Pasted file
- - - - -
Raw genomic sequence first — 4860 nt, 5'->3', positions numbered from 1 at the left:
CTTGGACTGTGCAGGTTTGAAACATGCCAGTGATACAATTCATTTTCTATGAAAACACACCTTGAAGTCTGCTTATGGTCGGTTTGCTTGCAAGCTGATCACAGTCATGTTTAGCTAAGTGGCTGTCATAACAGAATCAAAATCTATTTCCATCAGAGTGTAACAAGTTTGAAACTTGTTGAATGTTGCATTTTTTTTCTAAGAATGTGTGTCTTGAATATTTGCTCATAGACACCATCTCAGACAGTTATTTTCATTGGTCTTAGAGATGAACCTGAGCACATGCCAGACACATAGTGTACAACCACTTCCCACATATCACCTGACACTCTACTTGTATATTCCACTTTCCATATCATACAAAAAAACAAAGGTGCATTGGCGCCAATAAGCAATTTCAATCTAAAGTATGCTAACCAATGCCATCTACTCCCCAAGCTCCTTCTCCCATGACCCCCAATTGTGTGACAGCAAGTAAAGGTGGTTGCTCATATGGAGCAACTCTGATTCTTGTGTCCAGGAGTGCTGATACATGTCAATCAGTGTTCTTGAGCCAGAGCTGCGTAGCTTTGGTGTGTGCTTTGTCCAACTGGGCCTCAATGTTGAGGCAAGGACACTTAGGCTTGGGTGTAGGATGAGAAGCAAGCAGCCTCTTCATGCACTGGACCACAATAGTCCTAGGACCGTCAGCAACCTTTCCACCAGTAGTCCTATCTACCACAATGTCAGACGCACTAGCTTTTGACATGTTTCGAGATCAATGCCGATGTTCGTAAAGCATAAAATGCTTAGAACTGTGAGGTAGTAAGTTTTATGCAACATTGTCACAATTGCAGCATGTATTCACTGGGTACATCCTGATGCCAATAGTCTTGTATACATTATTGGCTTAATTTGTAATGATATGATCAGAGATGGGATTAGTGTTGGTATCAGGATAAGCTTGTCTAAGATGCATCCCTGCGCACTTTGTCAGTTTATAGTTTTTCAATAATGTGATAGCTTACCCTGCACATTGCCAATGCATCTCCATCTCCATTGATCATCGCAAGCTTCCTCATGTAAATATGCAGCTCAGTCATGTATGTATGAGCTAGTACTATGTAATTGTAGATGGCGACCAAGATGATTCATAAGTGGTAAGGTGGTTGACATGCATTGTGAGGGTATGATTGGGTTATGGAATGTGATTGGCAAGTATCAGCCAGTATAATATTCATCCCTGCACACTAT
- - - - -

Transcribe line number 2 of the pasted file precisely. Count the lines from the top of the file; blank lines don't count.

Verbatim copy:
CTTGGACTGTGCAGGTTTGAAACATGCCAGTGATACAATTCATTTTCTATGAAAACACACCTTGAAGTCTGCTTATGGTCGGTTTGCTTGCAAGCTGATCACAGTCATGTTTAGCTAAGTGGCTGTCATAACAGAATCAAAATCTATTTCCATCAGAGTGTAACAAGTTTGAAACTTGTTGAATGTTGCATTTTTTTTCTAAGAATGTGTGTCTTGAATATTTGCTCATAGACACCATCTCAGACAGTTATTTTCATTGGTCTTAGAGATGAACCTGAGCACATGCCAGACACATAGTGTACAACCACTTCCCACATATCACCTGACACTCTACTTGTATATTCCACTTTCCATATCATACAAAAAAACAAAGGTGCATTGGCGCCAATAAGCAATTTCAATCTAAAGTATGCTAACCAATGCCATCTACTCCCCAAGCTCCTTCTCCCATGACCCCCAATTGTGTGACAGCAAGTAAAGGTGGTTGCTCATATGGAGCAACTCTGATTCTTGTGTCCAGGAGTGCTGATACATGTCAATCAGTGTTCTTGAGCCAGAGCTGCGTAGCTTTGGTGTGTGCTTTGTCCAACTGGGCCTCAATGTTGAGGCAAGGACACTTAGGCTTGGGTGTAGGATGAGAAGCAAGCAGCCTCTTCATGCACTGGACCACAATAGTCCTAGGACCGTCAGCAACCTTTCCACCAGTAGTCCTATCTACCACAATGTCAGACGCACTAGCTTTTGACATGTTTCGAGATCAATGCCGATGTTCGTAAAGCATAAAATGCTTAGAACTGTGAGGTAGTAAGTTTTATGCAACATTGTCACAATTGCAGCATGTATTCACTGGGTACATCCTGATGCCAATAGTCTTGTATACATTATTGGCTTAATTTGTAATGATATGATCAGAGATGGGATTAGTGTTGGTATCAGGATAAGCTTGTCTAAGATGCATCCCTGCGCACTTTGTCAGTTTATAGTTTTTCAATAATGTGATAGCTTACCCTGCACATTGCCAATGCATCTCCATCTCCATTGATCATCGCAAGCTTCCTCATGTAAATATGCAGCTCAGTCATGTATGTATGAGCTAGTACTATGTAATTGTAGATGGCGACCAAGATGATTCATAAGTGGTAAGGTGGTTGACATGCATTGTGAGGGTATGATTGGGTTATGGAATGTGATTGGCAAGTATCAGCCAGTATAATATTCATCCCTGCACACTAT